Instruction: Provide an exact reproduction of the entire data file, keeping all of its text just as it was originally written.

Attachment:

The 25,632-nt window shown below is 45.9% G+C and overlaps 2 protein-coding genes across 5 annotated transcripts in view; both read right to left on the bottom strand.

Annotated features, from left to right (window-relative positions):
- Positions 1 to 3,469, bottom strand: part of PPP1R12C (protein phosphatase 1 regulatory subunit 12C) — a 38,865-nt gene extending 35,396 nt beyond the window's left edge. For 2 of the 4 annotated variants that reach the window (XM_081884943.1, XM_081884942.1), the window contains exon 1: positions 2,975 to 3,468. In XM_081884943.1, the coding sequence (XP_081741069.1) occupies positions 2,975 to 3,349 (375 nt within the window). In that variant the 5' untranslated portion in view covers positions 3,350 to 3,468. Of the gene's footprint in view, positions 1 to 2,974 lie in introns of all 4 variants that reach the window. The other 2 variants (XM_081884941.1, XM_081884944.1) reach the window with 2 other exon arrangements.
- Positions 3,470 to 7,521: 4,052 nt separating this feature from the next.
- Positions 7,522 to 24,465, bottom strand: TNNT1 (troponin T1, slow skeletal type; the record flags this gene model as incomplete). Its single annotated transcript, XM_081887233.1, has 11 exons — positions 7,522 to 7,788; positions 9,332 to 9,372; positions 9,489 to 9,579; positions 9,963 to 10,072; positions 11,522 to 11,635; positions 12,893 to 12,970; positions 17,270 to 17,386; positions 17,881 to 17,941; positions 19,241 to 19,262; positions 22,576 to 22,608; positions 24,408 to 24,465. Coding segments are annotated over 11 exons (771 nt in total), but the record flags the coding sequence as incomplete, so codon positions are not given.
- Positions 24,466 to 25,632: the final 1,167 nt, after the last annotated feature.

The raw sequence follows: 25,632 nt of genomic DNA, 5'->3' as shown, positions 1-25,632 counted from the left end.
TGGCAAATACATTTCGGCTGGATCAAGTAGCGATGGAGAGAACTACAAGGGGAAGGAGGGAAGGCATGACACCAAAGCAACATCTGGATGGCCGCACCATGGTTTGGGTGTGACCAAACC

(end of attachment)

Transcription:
The 25,632-nt window shown below is 45.9% G+C and overlaps 2 protein-coding genes across 5 annotated transcripts in view; both read right to left on the bottom strand.

Annotated features, from left to right (window-relative positions):
- Positions 1 to 3,469, bottom strand: part of PPP1R12C (protein phosphatase 1 regulatory subunit 12C) — a 38,865-nt gene extending 35,396 nt beyond the window's left edge. For 2 of the 4 annotated variants that reach the window (XM_081884943.1, XM_081884942.1), the window contains exon 1: positions 2,975 to 3,468. In XM_081884943.1, the coding sequence (XP_081741069.1) occupies positions 2,975 to 3,349 (375 nt within the window). In that variant the 5' untranslated portion in view covers positions 3,350 to 3,468. Of the gene's footprint in view, positions 1 to 2,974 lie in introns of all 4 variants that reach the window. The other 2 variants (XM_081884941.1, XM_081884944.1) reach the window with 2 other exon arrangements.
- Positions 3,470 to 7,521: 4,052 nt separating this feature from the next.
- Positions 7,522 to 24,465, bottom strand: TNNT1 (troponin T1, slow skeletal type; the record flags this gene model as incomplete). Its single annotated transcript, XM_081887233.1, has 11 exons — positions 7,522 to 7,788; positions 9,332 to 9,372; positions 9,489 to 9,579; positions 9,963 to 10,072; positions 11,522 to 11,635; positions 12,893 to 12,970; positions 17,270 to 17,386; positions 17,881 to 17,941; positions 19,241 to 19,262; positions 22,576 to 22,608; positions 24,408 to 24,465. Coding segments are annotated over 11 exons (771 nt in total), but the record flags the coding sequence as incomplete, so codon positions are not given.
- Positions 24,466 to 25,632: the final 1,167 nt, after the last annotated feature.

The raw sequence follows: 25,632 nt of genomic DNA, 5'->3' as shown, positions 1-25,632 counted from the left end.
TGGCAAATACATTTCGGCTGGATCAAGTAGCGATGGAGAGAACTACAAGGGGAAGGAGGGAAGGCATGACACCAAAGCAACATCTGGATGGCCGCACCATGGTTTGGGTGTGACCAAACC